“First Cow” — great new film!

By Caitlin Kelly

If you don’t yet know the films of Kelly Reichardt, you’re in for a treat.

Her latest, First Cow, is set in the muddy woods of 1820s Oregon, where a weary cook working for a whiny band of trappers meets an on-the-lam Chinese man who murdered a Russian after they killed one of his friends.

It’s not the elegant Jane Austen 1820s of England, with lush green lawns and sprawling estates — but the messy, struggling, brawling world of men trying to establish some sort of life in still-new-to-them America. There are native characters and even un-subtitled dialogue in a native tongue. You feel absolutely in the era.

The contrast between most residents’ mud-floored shacks and the beautifully painted house of the area’s wealthiest man are something — he holds a tea party, yammering on about the latest fashions in Paris and London — while everyone else slips and slides in filthy, ragged clothes.

It’s full of quirky and unexpected moments, like when the wealthy man’s wife, in ruffled burgundy silk, speaks in native tongue and admires the ornate wampum necklace of a visiting chief’s wife.

The film centers on the friendship of the two men, Otis “Cookie” Figowitz and King-Lu, who both really need a break. They have no family or education or money but King-Lu, who has already traveled the world, is filled with ambition. So when the area’s first dairy cow arrives, by boat, their scheme is hatched — they’ll milk her at night and hope no one sees them.

The cow belongs to the wealthy man, the Chief Factor, so their secrecy is paramount.

Then they start making good money selling delicious fried bread made using the stolen milk — and the Chief Factor loves it….

The ending links back to the beginning in a powerful and unforgettable image.

I loved this film!

Reichardt is known for making quiet and powerful movies about marginalized people.

She also (!) writes, edits and directs, extremely rare to have all three skills.

Here’s the film’s trailer.

And here’s a 52 minute video of Reichardt discussing it.

Girls With Enemies Do Better

Interesting study cited in The New York Times:

In a series of recent experiments, a group of psychologists at the University of California, Los Angeles, recorded mutual dislike among 2,003 middle school students. Unlike previous studies on the same topic, these researchers also compared children who reciprocated a fellow classmate’s dislike with those who did not. Students who were not named at all on anyone’s blacklist were excluded from this analysis.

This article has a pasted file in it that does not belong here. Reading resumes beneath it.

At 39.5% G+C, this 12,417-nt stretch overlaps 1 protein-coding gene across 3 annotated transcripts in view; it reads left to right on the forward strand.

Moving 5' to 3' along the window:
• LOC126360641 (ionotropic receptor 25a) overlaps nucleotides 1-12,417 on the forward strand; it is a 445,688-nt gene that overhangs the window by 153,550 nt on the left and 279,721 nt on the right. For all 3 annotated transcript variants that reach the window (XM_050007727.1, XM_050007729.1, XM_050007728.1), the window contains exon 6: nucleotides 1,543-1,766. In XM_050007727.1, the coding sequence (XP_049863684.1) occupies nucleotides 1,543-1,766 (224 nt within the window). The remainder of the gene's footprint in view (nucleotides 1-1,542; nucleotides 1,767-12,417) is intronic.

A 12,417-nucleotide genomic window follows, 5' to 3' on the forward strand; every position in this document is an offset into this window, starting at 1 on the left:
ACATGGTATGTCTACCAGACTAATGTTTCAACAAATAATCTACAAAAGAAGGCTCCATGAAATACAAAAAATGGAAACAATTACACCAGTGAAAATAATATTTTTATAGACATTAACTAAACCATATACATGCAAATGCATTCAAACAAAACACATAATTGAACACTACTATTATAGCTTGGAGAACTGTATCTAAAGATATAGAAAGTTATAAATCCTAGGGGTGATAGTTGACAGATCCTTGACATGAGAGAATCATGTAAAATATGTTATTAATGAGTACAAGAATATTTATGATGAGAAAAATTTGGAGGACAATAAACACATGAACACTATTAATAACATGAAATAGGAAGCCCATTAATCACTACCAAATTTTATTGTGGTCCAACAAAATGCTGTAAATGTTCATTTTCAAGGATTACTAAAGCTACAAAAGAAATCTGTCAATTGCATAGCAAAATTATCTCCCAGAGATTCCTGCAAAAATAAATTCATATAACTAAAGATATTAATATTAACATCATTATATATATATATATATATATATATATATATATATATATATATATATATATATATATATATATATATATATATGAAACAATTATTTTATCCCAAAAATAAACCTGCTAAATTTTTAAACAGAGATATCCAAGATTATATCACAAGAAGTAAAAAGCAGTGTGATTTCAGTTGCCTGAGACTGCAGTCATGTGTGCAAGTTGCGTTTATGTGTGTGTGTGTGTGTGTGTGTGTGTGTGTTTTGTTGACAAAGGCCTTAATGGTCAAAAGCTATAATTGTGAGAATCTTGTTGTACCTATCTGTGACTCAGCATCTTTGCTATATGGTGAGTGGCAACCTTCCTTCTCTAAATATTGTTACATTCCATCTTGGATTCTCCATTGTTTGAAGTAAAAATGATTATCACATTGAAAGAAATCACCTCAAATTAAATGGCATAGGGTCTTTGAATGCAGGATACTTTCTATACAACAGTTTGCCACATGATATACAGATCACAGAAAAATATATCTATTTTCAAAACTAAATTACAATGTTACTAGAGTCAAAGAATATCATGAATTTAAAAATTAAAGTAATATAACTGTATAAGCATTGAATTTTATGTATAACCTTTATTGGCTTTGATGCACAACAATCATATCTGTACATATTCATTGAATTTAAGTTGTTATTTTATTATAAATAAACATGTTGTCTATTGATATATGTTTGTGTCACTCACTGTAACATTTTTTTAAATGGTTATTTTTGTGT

This comparison found that the girls who returned classmates’ hostility scored significantly higher on peers’ and teachers’ ratings of social competence. They were more popular and widely admired. The boys who did the same scored highly on teachers’ ratings of classroom behavior.

“You have several options, as I see it, when you become aware of someone else’s antipathy,” said Melissa Witkow, now at Willamette University in Oregon, the psychologist who led the study. “You could be extra nice, and that might be good. But it could also be awkward or disappointing, and a waste of time. You could choose to ignore the person. Or you can engage.”

She said the study suggested that “when someone dislikes you, it may be adaptive to dislike them back.”

I’ve blogged here about being bullied and how traumatic that was for me. But being disliked — which happens to all of us — is different from being bullied.

I was sent off to boarding school at eight and summer camp at the same age. An only child, I wasn’t used to being teased or fighting with siblings, so running into haters was a new experience. And, when you share a room for many months with four or six other girls — one or more of whom are nasty — you’ve got nowhere to run or hide. The closet? The bathroom?

I still remember a blonde girl named Stephanie and a dark-haired Kathy who were mean. Mean! But it was sort of fun to throw their energy right back at them. It’s not pleasant to discover not everyone likes you, but if they did, you’d probably be way too accommodating. Whenever Stephanie started sharpening her tongue, I was ready with a retort. I actually bit Kathy’s finger once, hard, when she was stupid enough to stick in my face and dare me to. She didn’t make that mistake twice.

Fighting for yourself — when not against a team of relentlessly toxic bullies — is a useful skill. Girls are too often taught to “be nice” when being tough, smart and ready and willing to defend yourself, verbally or even physically, is a better option. Like knowing how to cook or clean or change a tire, it’s a useful life skill.